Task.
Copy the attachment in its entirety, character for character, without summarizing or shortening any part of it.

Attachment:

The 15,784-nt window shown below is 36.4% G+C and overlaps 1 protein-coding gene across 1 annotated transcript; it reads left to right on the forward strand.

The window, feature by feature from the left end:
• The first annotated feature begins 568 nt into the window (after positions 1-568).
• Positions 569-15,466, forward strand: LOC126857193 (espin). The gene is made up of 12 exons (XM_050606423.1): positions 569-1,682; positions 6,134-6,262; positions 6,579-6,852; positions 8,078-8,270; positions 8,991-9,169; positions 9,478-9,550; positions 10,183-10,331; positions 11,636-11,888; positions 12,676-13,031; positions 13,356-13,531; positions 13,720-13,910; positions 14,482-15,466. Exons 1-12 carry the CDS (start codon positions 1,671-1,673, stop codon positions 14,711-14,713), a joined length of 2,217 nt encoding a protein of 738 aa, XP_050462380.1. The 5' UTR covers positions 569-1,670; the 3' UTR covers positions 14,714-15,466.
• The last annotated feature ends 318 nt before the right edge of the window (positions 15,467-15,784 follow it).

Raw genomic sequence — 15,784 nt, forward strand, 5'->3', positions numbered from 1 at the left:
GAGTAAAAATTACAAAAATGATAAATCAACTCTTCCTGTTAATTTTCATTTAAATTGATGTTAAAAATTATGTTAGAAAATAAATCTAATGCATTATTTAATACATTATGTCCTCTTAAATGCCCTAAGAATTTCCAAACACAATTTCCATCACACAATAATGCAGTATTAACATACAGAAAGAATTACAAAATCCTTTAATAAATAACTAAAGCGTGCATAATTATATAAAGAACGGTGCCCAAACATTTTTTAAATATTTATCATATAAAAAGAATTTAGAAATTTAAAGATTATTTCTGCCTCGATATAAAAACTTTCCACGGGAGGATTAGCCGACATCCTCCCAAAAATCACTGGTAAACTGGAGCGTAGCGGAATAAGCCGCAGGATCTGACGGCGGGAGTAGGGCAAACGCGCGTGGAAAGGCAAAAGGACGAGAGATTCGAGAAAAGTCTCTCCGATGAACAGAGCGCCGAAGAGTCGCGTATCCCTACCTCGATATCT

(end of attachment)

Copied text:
The 15,784-nt window shown below is 36.4% G+C and overlaps 1 protein-coding gene across 1 annotated transcript; it reads left to right on the forward strand.

The window, feature by feature from the left end:
• The first annotated feature begins 568 nt into the window (after positions 1-568).
• Positions 569-15,466, forward strand: LOC126857193 (espin). The gene is made up of 12 exons (XM_050606423.1): positions 569-1,682; positions 6,134-6,262; positions 6,579-6,852; positions 8,078-8,270; positions 8,991-9,169; positions 9,478-9,550; positions 10,183-10,331; positions 11,636-11,888; positions 12,676-13,031; positions 13,356-13,531; positions 13,720-13,910; positions 14,482-15,466. Exons 1-12 carry the CDS (start codon positions 1,671-1,673, stop codon positions 14,711-14,713), a joined length of 2,217 nt encoding a protein of 738 aa, XP_050462380.1. The 5' UTR covers positions 569-1,670; the 3' UTR covers positions 14,714-15,466.
• The last annotated feature ends 318 nt before the right edge of the window (positions 15,467-15,784 follow it).

Raw genomic sequence — 15,784 nt, forward strand, 5'->3', positions numbered from 1 at the left:
GAGTAAAAATTACAAAAATGATAAATCAACTCTTCCTGTTAATTTTCATTTAAATTGATGTTAAAAATTATGTTAGAAAATAAATCTAATGCATTATTTAATACATTATGTCCTCTTAAATGCCCTAAGAATTTCCAAACACAATTTCCATCACACAATAATGCAGTATTAACATACAGAAAGAATTACAAAATCCTTTAATAAATAACTAAAGCGTGCATAATTATATAAAGAACGGTGCCCAAACATTTTTTAAATATTTATCATATAAAAAGAATTTAGAAATTTAAAGATTATTTCTGCCTCGATATAAAAACTTTCCACGGGAGGATTAGCCGACATCCTCCCAAAAATCACTGGTAAACTGGAGCGTAGCGGAATAAGCCGCAGGATCTGACGGCGGGAGTAGGGCAAACGCGCGTGGAAAGGCAAAAGGACGAGAGATTCGAGAAAAGTCTCTCCGATGAACAGAGCGCCGAAGAGTCGCGTATCCCTACCTCGATATCT